This is just a self-explanatory warning for us, hopefully a terrifying reminder of how easy it is to be drawn away by the desire for money and stuff. Now, verse 6 doesn’t explicitly bring up Judas or Jesus. It says, “You have condemned and murdered the righteous person. He does not resist you.” To understand this verse, we kind-of have to go back to the question of who James is writing to in these verses. If he’s talking to non-Christians, then he’s saying, “you’ve condemned and murdered Christians, children of God!” Or it could just be more general: James just using the word “righteous” to mean innocent. Either way the point is the same: this isn’t good, to put it mildly. He doesn’t even follow up this indictment with an explicit penalty for what they’ve done: “You’ve murdered the righteous. That speaks for itself, the horrendous nature of your sin.
But when I read this verse, I also just can’t help but have my mind move to Christ. Jesus was and is the Righteous One, the supreme Righteous One. And he did not resist, did he? He did not resist arrest. He did not resist being tortured, flogged, beaten. He did not resist being hung on a Cross. This supreme person, God in the flesh, our King and Savior and Lord, Judas betrayed for 30 pieces of silver. Can I tell you the rough equivalent of 30 pieces of silver for today? $600.
Why is money so appealing to us? It’s not just that all of us want more and more and more stuff, though many of us do. I don’t think that’s the heart of it. Not all of us would want a mansion, or five mansions, or five sports cars. But what we all DO want is the freedom and power to choose to get whatever it is that we do want. For some of us, it may be a bigger, better house. For many of us, it may be just that money would allow us to be lazy and do nothing except be entertained to death. It goes back to our desire to be King, Supreme Ruler of our own lives. It goes back to the heart of sin, which is the desire to take the place of God. We think it will bring us more contentment, or at least less stress, but we are deceived.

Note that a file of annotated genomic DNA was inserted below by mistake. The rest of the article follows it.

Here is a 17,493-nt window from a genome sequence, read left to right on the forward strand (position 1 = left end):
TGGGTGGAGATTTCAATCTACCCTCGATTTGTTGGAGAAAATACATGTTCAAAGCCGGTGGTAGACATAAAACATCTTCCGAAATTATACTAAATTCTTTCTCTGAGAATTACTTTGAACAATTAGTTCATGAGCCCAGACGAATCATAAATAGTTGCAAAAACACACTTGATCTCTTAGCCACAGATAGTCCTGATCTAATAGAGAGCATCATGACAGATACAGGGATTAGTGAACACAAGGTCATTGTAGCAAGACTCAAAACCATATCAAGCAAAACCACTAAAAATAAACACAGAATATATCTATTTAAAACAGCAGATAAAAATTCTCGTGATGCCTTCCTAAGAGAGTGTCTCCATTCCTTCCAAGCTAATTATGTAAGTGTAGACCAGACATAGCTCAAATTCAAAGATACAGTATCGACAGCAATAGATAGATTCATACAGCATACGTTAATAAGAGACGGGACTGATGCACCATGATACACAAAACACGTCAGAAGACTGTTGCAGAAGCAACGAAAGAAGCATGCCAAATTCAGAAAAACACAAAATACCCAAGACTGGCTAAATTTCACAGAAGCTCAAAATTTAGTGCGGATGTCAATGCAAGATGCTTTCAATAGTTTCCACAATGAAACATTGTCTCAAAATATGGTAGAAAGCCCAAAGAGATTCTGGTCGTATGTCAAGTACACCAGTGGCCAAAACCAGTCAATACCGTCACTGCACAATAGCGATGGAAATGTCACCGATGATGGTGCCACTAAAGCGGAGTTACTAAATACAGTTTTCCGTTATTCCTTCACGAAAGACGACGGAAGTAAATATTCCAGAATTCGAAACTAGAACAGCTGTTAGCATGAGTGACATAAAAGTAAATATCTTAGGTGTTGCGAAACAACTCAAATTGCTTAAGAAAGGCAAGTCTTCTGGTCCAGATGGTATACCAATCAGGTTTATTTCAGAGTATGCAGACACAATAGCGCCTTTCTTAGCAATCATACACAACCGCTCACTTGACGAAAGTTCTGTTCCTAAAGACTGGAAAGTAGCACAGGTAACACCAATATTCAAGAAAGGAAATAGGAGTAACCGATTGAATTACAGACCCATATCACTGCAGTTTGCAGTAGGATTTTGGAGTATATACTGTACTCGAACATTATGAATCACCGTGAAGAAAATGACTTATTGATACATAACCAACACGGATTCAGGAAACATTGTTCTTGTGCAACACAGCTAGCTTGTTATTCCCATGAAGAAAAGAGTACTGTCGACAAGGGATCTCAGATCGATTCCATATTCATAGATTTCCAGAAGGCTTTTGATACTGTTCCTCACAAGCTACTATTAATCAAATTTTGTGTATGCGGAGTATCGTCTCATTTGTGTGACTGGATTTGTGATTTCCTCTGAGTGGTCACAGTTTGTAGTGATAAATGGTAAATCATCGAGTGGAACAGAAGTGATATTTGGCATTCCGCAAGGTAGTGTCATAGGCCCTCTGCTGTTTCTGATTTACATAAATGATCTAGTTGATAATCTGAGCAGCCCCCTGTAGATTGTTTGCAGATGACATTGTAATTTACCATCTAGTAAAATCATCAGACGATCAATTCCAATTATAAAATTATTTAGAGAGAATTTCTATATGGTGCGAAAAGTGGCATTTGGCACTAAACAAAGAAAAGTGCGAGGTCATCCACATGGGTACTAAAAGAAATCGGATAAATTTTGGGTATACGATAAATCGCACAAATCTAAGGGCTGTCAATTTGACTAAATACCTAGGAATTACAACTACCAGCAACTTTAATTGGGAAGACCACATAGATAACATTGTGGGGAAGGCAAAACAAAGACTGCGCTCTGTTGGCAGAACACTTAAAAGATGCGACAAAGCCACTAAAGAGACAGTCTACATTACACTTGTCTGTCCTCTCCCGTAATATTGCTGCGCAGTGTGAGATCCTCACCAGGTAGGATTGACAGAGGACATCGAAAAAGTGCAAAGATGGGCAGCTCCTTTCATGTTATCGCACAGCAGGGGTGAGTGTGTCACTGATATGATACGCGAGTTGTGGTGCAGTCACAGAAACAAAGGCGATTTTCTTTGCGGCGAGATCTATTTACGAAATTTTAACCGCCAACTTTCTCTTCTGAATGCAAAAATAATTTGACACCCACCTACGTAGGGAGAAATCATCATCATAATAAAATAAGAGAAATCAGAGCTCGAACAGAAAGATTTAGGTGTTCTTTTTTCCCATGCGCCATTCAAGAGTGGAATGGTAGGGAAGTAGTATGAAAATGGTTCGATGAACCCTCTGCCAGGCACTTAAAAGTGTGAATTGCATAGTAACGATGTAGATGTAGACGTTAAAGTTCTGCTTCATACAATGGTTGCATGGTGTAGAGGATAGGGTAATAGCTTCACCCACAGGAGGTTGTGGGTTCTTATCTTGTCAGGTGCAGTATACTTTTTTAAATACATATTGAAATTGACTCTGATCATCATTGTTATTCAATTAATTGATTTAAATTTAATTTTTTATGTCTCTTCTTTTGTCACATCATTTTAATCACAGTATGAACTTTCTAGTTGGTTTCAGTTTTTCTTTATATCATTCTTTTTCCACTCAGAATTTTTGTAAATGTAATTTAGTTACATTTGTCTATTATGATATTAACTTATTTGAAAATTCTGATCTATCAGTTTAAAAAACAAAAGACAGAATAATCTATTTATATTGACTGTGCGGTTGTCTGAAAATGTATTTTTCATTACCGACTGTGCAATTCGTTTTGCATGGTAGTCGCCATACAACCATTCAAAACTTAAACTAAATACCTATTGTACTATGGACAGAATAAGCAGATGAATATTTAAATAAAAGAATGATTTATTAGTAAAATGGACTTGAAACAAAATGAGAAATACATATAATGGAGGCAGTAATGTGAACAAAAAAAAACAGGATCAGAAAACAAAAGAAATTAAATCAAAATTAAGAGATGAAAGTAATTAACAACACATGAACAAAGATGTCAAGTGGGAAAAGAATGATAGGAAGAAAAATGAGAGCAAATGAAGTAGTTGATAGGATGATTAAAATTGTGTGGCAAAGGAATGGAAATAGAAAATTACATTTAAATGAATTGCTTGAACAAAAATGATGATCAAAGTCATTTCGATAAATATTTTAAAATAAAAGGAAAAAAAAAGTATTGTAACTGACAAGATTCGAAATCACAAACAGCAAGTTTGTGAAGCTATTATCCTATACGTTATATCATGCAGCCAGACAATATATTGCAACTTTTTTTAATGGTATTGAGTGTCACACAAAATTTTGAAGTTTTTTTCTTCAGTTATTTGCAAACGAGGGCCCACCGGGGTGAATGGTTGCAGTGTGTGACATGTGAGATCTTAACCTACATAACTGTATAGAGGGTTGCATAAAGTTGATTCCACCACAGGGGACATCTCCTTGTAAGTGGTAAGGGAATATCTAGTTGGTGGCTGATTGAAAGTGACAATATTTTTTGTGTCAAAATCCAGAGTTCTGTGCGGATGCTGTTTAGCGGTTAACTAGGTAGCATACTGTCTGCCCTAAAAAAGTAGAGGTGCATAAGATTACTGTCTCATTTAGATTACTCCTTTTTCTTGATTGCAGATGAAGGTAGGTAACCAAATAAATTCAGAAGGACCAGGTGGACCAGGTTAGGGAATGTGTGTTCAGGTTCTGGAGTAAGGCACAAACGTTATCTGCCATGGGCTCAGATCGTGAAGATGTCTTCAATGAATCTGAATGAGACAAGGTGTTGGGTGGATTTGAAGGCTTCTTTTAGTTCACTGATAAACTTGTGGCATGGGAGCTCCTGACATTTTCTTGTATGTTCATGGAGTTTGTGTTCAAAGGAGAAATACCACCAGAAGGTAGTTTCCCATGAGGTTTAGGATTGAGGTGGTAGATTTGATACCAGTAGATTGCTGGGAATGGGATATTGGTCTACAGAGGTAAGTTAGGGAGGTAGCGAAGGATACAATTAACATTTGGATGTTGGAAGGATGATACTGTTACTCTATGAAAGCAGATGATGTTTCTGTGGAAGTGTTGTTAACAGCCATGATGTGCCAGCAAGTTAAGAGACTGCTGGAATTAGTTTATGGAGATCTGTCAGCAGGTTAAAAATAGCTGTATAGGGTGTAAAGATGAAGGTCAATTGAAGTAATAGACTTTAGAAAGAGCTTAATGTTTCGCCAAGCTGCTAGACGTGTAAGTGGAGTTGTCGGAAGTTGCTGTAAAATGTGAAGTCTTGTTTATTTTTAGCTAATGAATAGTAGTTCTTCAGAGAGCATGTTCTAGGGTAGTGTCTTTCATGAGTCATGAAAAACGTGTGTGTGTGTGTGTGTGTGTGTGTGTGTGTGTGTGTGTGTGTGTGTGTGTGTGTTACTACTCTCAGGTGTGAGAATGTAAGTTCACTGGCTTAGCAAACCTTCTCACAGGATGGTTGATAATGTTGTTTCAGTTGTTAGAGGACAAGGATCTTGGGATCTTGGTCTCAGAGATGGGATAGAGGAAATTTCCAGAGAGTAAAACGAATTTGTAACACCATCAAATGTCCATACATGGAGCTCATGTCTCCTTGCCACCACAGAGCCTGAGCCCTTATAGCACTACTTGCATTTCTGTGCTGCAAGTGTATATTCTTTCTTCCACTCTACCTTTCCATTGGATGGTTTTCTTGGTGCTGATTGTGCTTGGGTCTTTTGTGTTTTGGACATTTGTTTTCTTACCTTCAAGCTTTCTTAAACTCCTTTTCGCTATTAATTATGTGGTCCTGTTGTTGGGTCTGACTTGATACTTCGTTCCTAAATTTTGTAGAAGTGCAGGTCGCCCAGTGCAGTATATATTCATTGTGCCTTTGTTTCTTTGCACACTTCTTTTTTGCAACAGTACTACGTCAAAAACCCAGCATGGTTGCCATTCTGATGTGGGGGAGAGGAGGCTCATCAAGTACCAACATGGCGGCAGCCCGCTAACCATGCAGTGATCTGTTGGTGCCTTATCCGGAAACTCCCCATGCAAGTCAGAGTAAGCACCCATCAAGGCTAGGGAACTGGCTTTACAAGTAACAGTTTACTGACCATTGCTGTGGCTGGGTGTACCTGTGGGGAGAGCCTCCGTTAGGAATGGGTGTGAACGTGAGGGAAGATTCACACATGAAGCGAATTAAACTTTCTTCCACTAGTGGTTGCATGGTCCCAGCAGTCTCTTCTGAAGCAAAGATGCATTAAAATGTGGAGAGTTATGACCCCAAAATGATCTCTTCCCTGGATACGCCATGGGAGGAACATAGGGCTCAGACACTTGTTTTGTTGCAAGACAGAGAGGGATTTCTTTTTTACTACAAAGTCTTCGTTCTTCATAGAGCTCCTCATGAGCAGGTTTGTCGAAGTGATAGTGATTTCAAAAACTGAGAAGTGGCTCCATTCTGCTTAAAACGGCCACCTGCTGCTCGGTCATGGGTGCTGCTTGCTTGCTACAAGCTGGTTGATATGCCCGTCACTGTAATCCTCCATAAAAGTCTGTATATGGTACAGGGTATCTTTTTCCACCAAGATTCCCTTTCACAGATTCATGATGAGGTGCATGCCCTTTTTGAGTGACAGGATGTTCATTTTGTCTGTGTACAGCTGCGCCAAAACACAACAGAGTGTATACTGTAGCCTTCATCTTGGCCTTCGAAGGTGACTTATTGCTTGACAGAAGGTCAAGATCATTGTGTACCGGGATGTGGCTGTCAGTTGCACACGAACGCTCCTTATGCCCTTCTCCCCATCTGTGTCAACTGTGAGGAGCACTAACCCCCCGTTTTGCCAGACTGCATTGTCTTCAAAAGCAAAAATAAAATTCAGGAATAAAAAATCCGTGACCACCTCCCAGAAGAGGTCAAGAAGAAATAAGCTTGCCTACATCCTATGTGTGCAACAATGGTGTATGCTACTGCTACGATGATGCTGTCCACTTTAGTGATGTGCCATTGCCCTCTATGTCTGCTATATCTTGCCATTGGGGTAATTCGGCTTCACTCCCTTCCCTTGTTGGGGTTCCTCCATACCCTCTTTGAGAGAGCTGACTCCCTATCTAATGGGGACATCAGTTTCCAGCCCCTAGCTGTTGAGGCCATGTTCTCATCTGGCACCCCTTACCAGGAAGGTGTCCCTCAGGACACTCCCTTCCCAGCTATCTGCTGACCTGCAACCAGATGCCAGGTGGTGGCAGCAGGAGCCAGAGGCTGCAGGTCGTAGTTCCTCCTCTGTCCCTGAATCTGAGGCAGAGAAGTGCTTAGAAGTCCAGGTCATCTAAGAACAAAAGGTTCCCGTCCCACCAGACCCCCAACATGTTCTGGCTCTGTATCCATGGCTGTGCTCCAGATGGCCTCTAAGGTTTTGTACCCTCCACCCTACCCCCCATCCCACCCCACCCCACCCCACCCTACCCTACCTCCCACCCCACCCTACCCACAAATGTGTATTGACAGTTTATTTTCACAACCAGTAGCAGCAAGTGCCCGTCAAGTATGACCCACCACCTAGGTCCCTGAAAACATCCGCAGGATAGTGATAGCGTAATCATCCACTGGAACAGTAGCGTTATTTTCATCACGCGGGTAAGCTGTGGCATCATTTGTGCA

To close, I’d like to propose a perspective change for all of us who are so easily captivated by earthly riches: Instead of seeing all the ways in which you are limited by finances as such big bad terrible things. See them as reminders from God that you do not depend upon money alone for your life and sustenance! AND even see them as God’s PROVISION for helping you not be deceived into thinking that you’re your own King, that you’re in full control. In fact, honestly, see every trial or thing that doesn’t go your way as provision from God to help you do the most important thing you can possibly do, which is recognize Him alone as King, and ourselves as utterly dependent upon Him.
See financial struggle, or just not getting what we want financially as grace from God, to help you not be distracted from the infinite value of Jesus Christ, our true treasure. And when you do get more money, watch yourself. James and Jesus and so many other biblical authors speak so strongly of the dangers of wealth for a reason. Never let temporary things marginalize eternal things. Let’s pray.